How to Sit

Ergonomics sitting properly at the computer a

How to Sit

Sitting can be easier than you think.

What creates neck, shoulder and back pain at work?

Not sitting itself, but HOW you sit.

Let’s look at some common ways people sit that create pain:

Sitting behind the sit bones creates a C-Curve in the spine. Ouch. You can see how the neck and back are for sure going to hurt.

People then try to correct this slumping posture with a military style posture. At first glance, this posture ‘looks’ pretty good. However, lifting your chest as high as you can, and pulling your shoulders back and down is unsustainable and uncomfortable. This causes an opposite tension, but a no less painful one. You won’t be able to maintain this position long…but if you do, you are sure to add an additional pain–that of a headache!
“Good Posture” is when the body feels at ease. You will know it because you can breathe easily and you are not still. In fact, the body loves to move. So allow yourself to rock forward on your sit bones (they are the shape of the bottom of a rocking chair for a reason). Rock a little forward and little back, and find where it is easiest to breathe.

Let your head balance on top of the spine–this means allowing the back of the head to flow up, and allow your head teeny tiny movements as it refinds balance over and over again.

Are your feet touching the ground? If they are not, you are causing yourself a lot of uneccessary pain. You want your feet to hold some of the weight of your head and torso. Rock a little forward from your hip joints (Not your waist) and give your big toes some of the weight of your body.

If you are doing this correctly, you should feel that it is easy to breathe. You should feel light and your whole body should be in constant teeny tiny movements.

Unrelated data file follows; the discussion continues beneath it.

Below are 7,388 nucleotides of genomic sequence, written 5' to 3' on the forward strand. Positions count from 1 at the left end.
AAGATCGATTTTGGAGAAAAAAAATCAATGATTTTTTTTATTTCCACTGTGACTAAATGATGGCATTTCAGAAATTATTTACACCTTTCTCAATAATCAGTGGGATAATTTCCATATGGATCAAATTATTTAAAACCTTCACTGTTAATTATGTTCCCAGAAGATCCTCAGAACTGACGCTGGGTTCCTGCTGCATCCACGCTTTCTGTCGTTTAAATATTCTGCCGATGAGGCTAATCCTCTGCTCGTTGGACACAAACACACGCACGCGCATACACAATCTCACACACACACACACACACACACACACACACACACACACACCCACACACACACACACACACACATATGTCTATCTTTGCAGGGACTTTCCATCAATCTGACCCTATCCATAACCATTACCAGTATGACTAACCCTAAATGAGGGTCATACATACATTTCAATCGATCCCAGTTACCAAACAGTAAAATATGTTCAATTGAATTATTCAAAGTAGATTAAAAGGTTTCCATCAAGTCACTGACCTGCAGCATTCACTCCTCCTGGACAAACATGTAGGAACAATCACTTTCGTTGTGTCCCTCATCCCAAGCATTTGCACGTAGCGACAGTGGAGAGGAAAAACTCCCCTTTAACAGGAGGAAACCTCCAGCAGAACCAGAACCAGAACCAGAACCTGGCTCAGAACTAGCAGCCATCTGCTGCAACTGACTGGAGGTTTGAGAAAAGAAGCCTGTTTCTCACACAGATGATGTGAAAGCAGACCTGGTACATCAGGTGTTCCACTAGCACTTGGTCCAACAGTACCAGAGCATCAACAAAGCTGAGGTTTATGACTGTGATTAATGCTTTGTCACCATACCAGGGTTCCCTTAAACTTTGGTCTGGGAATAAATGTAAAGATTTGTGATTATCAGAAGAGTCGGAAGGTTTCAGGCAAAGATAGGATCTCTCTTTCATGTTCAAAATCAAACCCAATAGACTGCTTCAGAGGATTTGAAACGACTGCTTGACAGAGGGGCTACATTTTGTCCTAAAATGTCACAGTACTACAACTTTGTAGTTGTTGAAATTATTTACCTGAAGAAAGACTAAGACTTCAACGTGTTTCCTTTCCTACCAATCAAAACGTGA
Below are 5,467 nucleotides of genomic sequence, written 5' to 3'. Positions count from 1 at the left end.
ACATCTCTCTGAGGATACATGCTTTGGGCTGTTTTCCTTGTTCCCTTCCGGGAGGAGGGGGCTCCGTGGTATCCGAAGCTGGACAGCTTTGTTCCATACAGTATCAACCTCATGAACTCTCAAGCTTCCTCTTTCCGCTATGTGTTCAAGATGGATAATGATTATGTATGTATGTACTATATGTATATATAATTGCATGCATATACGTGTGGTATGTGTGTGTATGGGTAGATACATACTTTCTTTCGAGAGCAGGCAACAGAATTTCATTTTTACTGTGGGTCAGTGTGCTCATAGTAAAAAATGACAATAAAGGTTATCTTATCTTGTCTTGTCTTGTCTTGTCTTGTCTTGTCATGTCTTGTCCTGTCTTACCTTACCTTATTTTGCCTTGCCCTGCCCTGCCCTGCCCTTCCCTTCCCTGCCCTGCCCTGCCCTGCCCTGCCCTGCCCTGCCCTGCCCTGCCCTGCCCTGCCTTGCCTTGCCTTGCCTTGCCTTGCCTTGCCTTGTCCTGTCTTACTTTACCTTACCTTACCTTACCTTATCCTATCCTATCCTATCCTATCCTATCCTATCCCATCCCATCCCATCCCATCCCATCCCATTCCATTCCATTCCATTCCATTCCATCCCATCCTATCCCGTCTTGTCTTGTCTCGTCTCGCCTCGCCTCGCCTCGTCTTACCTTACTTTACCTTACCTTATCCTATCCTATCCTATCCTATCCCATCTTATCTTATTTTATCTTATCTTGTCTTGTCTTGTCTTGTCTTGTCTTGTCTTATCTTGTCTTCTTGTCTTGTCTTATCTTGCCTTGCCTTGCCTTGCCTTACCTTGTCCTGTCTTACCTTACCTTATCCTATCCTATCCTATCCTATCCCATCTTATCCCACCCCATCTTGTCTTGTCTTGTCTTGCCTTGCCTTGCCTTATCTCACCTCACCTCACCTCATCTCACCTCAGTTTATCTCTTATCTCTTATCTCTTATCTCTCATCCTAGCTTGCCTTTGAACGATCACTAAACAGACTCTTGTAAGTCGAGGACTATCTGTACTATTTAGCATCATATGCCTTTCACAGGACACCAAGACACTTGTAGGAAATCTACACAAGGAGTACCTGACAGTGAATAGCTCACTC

Click here to see my 2 minute video of sitting:

Wondering how you can work like this? Studies show in children that moving while studying or learning, actually improves test scores! Why? because your brain works better when there is less tension in your body. So sit on those sit bones and allow yourself to move! The Act of Moving is the Act of Finding Balance.

Let me know your thoughts or any issues you are having with sitting. I would love to trouble shoot them with you!



  • Rebecca dale
    Posted at 09:37h, 22 August Reply

    I am having lessons prompted by rsi in my right shoulder blade. It has helped a lot but the one area I struggle is sitting. Even when I am sitting well I feel muscular aches spreading up my back. Is this something that is “normal”? One teacher I saw said it is very common and will go away with time. My new teacher says I shouldn’t feel any aching sensation. My rsi pain has gone from constant to only when I use my right hand. Unfortunately that’s a lot of the time and restricts piano playing and computer use. Can Alexander technique help with this? I should add I’ve only had about 8 lessons so far. Thank you for your interesting blog.

    • Alexander Technique SF Bay Area
      Posted at 20:56h, 19 September Reply

      Thank you so much for reaching out, Rebecca. I’m so glad you started lessons, and I am so sorry it took me so long to respond! My website is new and I am still working out the kinks.
      Repetitive Strain Injuries can take awhile to heal sometimes. Often if the nerve is being touched, it will ‘yell at you,’ and the way it yells is through pain. I think it is great that Alexander lessons have helped improve it. Alexander Technique can most definitely help you use your right hand without pain. It takes about 12-24 lessons studies show, to truly correct a habit that has been causing you pain.
      Some questions I have for you:
      Does your shoulder still hurt during lessons or just at home?
      Have you worked in your lessons about thinking out the pinkies when using your right hand instead of your thumb and forefinger?
      When you are at the piano and computer, could you be more forward on your sit-bones? does that ease the pain?
      Without seeing for myself, I would guess that while you are sitting, you are tightening your neck slightly and leaning back. You are also probably drawing your fingers more into your hand then out towards the keyboard. Please let me know how this helps/or doesn’t…

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